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Association of serum zinc level and clinical outcome in Egyptian COVID-19 patients

Mansour et al., The Egyptian Journal of Internal Medicine, doi:10.1186/s43162-022-00159-z
Sep 2022  
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Vitamin D for COVID-19
8th treatment shown to reduce risk in October 2020
*, now known with p < 0.00000000001 from 119 studies, recognized in 7 countries.
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3,800+ studies for 60+ treatments.
Retrospective 30 ICU patients and 30 non-ICU hospitalized patients in Egypt, showing lower vitamin D levels in ICU patients.
Study covers vitamin D and zinc.
Mansour et al., 24 Sep 2022, retrospective, Egypt, peer-reviewed, mean age 59.2, 4 authors, study period July 2021 - December 2021. Contact: (corresponding author).
This PaperVitamin DAll
Association of serum zinc level and clinical outcome in Egyptian COVID-19 patients
Ahmed M F Mansour, Noha El Nakeeb, Norhan Khaled Mohamed Kamal, Ahmed Mohamed Elghandour
The Egyptian Journal of Internal Medicine, doi:10.1186/s43162-022-00159-z
Background: Zinc is an anti-inflammatory and antioxidant micronutrient found in food. Due to its well-established role in immunity, it is currently being used in some clinical trials against coronavirus disease-2019 . This study aimed to assess the association between the mean serum zinc level in COVID-19 Egyptian patients and its relationship with disease severity. This cross-sectional study was conducted on sixty patients with confirmed COVID-19 infection. These patients were divided into two groups according to clinical outcome, group 1 which included 30 intensive care unit (ICU) patients and group 2 which included 30 patients who were admitted to the ward. Mean serum levels of zinc were compared between the two groups. Results: There was a statistically significant difference noted among study groups regarding the serum zinc level (p < 0.039), where lower mean serum zinc levels were noted in ICU patients compared to ward patients (70.6 ± 5.7 vs 73.8 ± 6.1). Conclusion: Low serum zinc level is associated with the severe outcome of COVID-19 infection.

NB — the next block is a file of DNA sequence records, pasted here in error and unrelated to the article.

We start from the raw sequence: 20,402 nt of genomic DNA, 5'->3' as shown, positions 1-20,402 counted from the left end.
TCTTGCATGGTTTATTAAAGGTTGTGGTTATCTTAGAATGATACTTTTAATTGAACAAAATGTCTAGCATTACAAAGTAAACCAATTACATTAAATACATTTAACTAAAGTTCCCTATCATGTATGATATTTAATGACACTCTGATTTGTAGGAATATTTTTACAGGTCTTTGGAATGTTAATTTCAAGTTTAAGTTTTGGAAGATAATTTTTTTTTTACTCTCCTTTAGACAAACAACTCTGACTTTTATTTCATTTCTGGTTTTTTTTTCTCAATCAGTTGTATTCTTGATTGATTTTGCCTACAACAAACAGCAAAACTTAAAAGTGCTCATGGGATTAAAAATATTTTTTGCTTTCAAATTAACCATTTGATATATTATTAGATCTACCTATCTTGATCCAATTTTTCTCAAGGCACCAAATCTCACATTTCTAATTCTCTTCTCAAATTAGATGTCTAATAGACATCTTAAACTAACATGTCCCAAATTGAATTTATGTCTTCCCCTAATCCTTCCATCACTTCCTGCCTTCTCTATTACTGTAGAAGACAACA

Abbreviations Authors' contributions NE, AME, and AMFM made the design for the study. NMMK collected the data of the patients. Analysis of the data was done by AME and AMFM. All authors provided critical feedback and helped shape the research, analysis, and manuscript. All authors have read and approved the final manuscript. Funding The authors did not receive support from any organization for the submitted work. Availability of data and materials The datasets used and/or analyzed during the current study are available from the corresponding author on reasonable request. Declarations Ethics approval and consent to participate All procedures performed in studies involving human participants were in accordance with the ethical standards of the institutional and/or national research committee and with the 1964 Helsinki Declaration and its later amendments or comparable ethical standards. The study was approved by the Research Ethics Committee of Ain Shams University (No. FMASU M S 82/2021). Informed consent was obtained from all individual participants included in the study. Consent for publication Not applicable. Competing interests The authors declare that they have no competing interests. Publisher's Note Springer Nature remains neutral with regard to jurisdictional claims in published maps and institutional affiliations.
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